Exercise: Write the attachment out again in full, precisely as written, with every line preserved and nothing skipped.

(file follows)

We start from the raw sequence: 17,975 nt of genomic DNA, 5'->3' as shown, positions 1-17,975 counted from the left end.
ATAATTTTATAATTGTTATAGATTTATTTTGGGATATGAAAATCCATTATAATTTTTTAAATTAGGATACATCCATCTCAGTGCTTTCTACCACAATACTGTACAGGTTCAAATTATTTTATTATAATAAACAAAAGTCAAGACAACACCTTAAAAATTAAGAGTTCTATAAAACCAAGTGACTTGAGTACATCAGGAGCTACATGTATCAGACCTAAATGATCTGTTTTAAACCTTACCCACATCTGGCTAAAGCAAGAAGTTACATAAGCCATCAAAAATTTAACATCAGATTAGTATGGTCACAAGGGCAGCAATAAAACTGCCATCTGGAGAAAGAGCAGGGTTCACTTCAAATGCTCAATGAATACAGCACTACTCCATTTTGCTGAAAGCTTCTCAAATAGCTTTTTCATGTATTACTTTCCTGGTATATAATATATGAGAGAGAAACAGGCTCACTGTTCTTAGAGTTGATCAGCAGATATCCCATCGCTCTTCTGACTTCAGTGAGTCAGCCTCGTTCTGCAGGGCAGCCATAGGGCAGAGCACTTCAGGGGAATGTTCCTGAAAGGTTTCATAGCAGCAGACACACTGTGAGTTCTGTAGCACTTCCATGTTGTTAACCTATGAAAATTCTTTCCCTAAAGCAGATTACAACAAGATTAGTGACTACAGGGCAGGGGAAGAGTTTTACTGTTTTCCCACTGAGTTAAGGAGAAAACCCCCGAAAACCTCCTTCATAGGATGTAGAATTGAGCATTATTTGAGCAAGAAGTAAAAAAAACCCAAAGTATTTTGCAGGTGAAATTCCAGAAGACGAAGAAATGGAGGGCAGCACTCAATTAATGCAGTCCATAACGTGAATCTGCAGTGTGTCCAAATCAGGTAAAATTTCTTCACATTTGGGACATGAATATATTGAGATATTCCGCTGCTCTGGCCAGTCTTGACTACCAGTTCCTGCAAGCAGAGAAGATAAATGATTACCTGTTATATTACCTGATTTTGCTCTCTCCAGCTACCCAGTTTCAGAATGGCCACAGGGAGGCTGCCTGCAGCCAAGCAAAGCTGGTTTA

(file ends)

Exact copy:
We start from the raw sequence: 17,975 nt of genomic DNA, 5'->3' as shown, positions 1-17,975 counted from the left end.
ATAATTTTATAATTGTTATAGATTTATTTTGGGATATGAAAATCCATTATAATTTTTTAAATTAGGATACATCCATCTCAGTGCTTTCTACCACAATACTGTACAGGTTCAAATTATTTTATTATAATAAACAAAAGTCAAGACAACACCTTAAAAATTAAGAGTTCTATAAAACCAAGTGACTTGAGTACATCAGGAGCTACATGTATCAGACCTAAATGATCTGTTTTAAACCTTACCCACATCTGGCTAAAGCAAGAAGTTACATAAGCCATCAAAAATTTAACATCAGATTAGTATGGTCACAAGGGCAGCAATAAAACTGCCATCTGGAGAAAGAGCAGGGTTCACTTCAAATGCTCAATGAATACAGCACTACTCCATTTTGCTGAAAGCTTCTCAAATAGCTTTTTCATGTATTACTTTCCTGGTATATAATATATGAGAGAGAAACAGGCTCACTGTTCTTAGAGTTGATCAGCAGATATCCCATCGCTCTTCTGACTTCAGTGAGTCAGCCTCGTTCTGCAGGGCAGCCATAGGGCAGAGCACTTCAGGGGAATGTTCCTGAAAGGTTTCATAGCAGCAGACACACTGTGAGTTCTGTAGCACTTCCATGTTGTTAACCTATGAAAATTCTTTCCCTAAAGCAGATTACAACAAGATTAGTGACTACAGGGCAGGGGAAGAGTTTTACTGTTTTCCCACTGAGTTAAGGAGAAAACCCCCGAAAACCTCCTTCATAGGATGTAGAATTGAGCATTATTTGAGCAAGAAGTAAAAAAAACCCAAAGTATTTTGCAGGTGAAATTCCAGAAGACGAAGAAATGGAGGGCAGCACTCAATTAATGCAGTCCATAACGTGAATCTGCAGTGTGTCCAAATCAGGTAAAATTTCTTCACATTTGGGACATGAATATATTGAGATATTCCGCTGCTCTGGCCAGTCTTGACTACCAGTTCCTGCAAGCAGAGAAGATAAATGATTACCTGTTATATTACCTGATTTTGCTCTCTCCAGCTACCCAGTTTCAGAATGGCCACAGGGAGGCTGCCTGCAGCCAAGCAAAGCTGGTTTA